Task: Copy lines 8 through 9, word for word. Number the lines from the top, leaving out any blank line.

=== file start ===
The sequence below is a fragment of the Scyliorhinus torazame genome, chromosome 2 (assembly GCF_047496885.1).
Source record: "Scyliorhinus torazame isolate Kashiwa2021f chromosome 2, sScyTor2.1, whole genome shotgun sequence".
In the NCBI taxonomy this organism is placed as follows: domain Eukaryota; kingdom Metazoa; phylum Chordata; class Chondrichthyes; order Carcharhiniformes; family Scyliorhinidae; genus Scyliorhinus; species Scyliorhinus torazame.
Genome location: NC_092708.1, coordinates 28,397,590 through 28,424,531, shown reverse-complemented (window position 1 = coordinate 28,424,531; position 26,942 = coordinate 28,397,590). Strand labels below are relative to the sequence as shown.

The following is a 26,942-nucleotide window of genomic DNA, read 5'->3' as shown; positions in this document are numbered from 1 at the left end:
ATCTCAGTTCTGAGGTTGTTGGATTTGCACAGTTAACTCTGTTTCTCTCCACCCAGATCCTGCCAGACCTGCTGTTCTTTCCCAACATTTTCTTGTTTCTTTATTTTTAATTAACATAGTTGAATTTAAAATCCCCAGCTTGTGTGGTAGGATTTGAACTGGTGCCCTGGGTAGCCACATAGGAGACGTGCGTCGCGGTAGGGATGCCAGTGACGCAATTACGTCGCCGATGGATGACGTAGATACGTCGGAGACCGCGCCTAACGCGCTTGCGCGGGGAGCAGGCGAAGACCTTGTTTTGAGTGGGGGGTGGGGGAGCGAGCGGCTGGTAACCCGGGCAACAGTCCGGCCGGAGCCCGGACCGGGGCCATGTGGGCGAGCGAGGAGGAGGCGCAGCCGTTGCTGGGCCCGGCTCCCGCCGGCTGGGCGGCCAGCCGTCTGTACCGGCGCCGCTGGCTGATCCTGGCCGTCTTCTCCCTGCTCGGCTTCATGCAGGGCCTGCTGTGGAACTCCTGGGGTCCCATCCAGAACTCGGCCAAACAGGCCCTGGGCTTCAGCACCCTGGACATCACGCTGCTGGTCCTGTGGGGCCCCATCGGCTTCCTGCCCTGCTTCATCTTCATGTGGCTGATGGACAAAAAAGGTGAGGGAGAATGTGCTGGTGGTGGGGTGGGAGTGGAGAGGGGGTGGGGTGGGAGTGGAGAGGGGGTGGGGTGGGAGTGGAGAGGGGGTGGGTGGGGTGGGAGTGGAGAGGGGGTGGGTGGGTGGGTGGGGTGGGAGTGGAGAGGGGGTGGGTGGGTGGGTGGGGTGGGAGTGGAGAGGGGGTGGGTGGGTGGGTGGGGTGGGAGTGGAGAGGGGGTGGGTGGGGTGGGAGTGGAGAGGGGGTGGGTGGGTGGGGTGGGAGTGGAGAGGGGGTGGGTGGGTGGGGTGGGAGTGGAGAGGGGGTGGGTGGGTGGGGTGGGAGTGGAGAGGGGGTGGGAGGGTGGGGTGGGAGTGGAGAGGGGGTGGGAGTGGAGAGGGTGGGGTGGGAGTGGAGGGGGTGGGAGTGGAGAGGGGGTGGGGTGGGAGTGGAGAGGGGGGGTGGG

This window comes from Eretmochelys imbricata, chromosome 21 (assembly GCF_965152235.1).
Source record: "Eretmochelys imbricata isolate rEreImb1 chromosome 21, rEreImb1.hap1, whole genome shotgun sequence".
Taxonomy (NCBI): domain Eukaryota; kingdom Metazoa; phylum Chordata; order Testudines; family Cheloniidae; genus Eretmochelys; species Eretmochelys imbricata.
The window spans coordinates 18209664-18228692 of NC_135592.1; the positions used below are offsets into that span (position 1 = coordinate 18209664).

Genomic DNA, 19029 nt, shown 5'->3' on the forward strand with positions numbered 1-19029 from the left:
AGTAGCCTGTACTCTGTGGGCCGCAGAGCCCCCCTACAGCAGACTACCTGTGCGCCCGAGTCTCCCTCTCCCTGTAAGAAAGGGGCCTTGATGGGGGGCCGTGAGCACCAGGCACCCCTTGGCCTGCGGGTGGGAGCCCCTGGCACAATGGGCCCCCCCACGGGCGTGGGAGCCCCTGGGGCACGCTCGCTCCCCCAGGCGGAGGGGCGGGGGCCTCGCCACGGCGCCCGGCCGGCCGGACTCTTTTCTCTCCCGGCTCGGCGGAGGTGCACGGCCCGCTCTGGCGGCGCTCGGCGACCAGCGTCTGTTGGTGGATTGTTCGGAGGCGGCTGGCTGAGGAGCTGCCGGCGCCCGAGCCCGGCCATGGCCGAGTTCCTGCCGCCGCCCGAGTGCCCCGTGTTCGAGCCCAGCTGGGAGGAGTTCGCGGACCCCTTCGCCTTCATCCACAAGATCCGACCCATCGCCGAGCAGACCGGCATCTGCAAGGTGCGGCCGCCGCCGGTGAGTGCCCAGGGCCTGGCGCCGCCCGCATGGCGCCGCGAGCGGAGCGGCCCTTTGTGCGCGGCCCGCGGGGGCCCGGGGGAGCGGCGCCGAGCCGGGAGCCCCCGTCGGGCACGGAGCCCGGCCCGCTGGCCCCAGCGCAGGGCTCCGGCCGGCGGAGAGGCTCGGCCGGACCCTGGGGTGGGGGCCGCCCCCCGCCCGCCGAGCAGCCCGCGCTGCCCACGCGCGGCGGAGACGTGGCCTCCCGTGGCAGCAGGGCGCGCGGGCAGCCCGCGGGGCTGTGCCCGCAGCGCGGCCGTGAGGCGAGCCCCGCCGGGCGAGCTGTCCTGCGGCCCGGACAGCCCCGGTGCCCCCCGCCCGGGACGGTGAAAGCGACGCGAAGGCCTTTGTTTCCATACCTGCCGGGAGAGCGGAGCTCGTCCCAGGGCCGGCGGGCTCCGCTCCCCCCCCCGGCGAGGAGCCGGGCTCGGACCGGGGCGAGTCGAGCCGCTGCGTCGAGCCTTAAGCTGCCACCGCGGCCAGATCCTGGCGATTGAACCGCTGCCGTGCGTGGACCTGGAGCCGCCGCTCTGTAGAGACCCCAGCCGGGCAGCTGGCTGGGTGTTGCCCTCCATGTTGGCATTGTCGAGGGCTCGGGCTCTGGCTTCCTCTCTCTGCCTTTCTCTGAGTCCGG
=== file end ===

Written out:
Source record: "Eretmochelys imbricata isolate rEreImb1 chromosome 21, rEreImb1.hap1, whole genome shotgun sequence".
Taxonomy (NCBI): domain Eukaryota; kingdom Metazoa; phylum Chordata; order Testudines; family Cheloniidae; genus Eretmochelys; species Eretmochelys imbricata.